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Rugby World Cup 2019: Argentina team guide | Sport

“The boys have prepared to win the Rugby World Cup,” said the Argentina coach, Mario Ledesma, on the eve of leaving the country for their final camp before the tournament in Japan.

There are high expectations for a team that will either be successful or succumb to disaster. There will be no grey area for Los Pumas, for whom the minimum acceptable is reaching the quarter-finals.

In the past three tournaments, Argentina finished third (2007), lost in the quarter-finals to the eventual champions (2011) and fourth (2015).

The big game for the South American powerhouse will be the opening clash against France, as it could decide the fate of either team in Pool C. With England dangerously – that is for their opponents – peaking at exactly the right time, all indicators show that the game in Tokyo will decide the second qualifier from a pool that also comprises USA and Tonga, both of whom can rightly argue this is the Pool of Death.

Los Pumas last won a game in August 2018, but when you constantly play the All Blacks, Springboks, Wallabies, and you arrive to the end-of-season tour operating on fumes, it is understandable that they are currently 11th in the World Rugby rankings.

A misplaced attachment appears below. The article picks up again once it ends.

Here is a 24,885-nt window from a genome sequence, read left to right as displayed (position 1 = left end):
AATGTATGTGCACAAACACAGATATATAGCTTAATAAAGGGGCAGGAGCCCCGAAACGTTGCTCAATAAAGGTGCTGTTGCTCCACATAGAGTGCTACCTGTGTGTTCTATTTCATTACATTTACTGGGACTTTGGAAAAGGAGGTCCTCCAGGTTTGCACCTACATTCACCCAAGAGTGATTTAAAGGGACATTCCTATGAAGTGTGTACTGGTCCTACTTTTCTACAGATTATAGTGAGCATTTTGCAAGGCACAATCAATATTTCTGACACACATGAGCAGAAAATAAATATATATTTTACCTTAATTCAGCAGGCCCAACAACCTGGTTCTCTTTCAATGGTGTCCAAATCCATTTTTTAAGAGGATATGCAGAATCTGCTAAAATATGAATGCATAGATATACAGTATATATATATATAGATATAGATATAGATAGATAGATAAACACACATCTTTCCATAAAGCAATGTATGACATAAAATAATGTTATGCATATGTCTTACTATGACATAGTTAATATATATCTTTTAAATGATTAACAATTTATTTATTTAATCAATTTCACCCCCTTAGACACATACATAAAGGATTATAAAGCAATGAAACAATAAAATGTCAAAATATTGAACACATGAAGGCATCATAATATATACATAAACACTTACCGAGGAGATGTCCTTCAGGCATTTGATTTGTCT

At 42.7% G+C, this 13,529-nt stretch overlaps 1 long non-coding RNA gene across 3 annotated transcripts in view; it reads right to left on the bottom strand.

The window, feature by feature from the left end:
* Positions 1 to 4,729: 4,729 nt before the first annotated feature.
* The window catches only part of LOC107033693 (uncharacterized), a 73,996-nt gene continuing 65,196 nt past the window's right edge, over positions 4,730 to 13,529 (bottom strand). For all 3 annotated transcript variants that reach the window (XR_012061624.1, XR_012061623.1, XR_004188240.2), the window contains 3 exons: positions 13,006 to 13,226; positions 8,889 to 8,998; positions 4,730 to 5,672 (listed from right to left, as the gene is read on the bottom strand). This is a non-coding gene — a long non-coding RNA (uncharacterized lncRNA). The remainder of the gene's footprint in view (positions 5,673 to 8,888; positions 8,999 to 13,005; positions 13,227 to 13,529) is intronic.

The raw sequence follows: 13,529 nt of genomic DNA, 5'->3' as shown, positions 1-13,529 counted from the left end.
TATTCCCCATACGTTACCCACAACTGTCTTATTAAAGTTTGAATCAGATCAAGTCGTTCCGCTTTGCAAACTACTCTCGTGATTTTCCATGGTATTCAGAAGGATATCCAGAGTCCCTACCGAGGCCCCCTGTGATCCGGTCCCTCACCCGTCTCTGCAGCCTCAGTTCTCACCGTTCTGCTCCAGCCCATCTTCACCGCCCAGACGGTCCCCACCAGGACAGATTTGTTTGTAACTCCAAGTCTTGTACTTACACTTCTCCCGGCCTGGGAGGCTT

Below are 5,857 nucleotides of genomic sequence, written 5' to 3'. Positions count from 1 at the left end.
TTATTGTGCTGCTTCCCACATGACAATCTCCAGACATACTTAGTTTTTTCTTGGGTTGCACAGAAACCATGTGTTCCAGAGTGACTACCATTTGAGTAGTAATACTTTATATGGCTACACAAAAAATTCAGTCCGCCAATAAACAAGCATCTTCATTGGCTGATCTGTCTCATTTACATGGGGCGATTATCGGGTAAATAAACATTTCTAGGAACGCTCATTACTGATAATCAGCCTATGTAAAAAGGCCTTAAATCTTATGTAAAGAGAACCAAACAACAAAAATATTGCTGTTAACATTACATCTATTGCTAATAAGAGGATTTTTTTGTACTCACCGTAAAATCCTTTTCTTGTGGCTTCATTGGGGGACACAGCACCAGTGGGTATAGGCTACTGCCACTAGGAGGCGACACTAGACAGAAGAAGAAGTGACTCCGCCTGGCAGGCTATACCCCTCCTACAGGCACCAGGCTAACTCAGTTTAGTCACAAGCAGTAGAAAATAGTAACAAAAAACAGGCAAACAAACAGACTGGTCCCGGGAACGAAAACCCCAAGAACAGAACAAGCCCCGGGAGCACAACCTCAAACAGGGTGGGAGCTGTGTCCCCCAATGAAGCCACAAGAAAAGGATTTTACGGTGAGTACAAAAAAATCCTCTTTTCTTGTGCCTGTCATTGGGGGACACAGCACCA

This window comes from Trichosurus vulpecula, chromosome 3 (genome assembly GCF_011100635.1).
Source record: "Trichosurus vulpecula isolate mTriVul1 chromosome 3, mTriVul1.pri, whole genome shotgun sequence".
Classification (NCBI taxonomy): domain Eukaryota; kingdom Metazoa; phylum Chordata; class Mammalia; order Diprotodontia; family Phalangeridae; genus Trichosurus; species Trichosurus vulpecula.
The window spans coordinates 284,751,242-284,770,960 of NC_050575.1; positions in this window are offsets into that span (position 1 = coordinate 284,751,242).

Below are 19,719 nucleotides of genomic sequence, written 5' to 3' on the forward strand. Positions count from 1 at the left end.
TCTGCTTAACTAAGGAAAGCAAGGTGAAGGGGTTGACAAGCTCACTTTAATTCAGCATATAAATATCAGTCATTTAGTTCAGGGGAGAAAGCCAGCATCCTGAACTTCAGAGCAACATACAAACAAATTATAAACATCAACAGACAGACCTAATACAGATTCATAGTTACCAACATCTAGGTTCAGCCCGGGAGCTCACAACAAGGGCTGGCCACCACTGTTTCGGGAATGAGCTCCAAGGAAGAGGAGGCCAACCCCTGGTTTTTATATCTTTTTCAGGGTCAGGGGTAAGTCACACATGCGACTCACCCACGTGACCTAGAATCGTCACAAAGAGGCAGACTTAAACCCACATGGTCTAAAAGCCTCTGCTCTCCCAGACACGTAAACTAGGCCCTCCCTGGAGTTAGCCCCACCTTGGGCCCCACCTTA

Preparation for Japan has been intense and although the team failed to win in the shortened Rugby Championship – coming painstakingly close against the All Blacks – they should benefit from the residual effect of a monumental Super Rugby season in which Jaguares reached their first final among the best teams the southern hemisphere can offer. They provide 26 of Argentina’s squad of 31.

There are a few differences with that team, namely the pivotal role of No 10 where Nicolás Sánchez has been brought back from Stade Français. He is one of three players selected based overseas, overturning an internal regulation stating that players not in the country wouldn’t be selected for national honours.

Saracens’ Juan Figallo, after a couple of injury-marred seasons with the London club, is fit and raring to go. The second fly-half is the bolter in the squad. Castres’ Benjamín Urdapilleta, who had last played for Los Pumas in 2013, became one of the top performers in French rugby, and was selected on the back of 40 minutes of Test rugby in two games against the Springboks.

Since taking the head coach’s role 13 months ago, Ledesma has mapped the road to Japan, to ensure they peak against France. As a four-time player at a World Cup, and a Wallabies assistant coach four years ago, Ledesma is well aware of how to prepare his team to be ready.

“We spoke about setting goals,” says Ledesma. “Neuroscience says that you have 80% more chances of reaching a goal by setting it, visualising it and working every day towards it. Obviously, the first goal is reaching the quarter-finals. In an open World Cup, after quarters anything can happen, and it will come down to us.”

He concludes: “These players have prepared all year to be world champions. We must dream big and set the goals that will take us there.”

• Frankie Deges is media manager for South America Rugby

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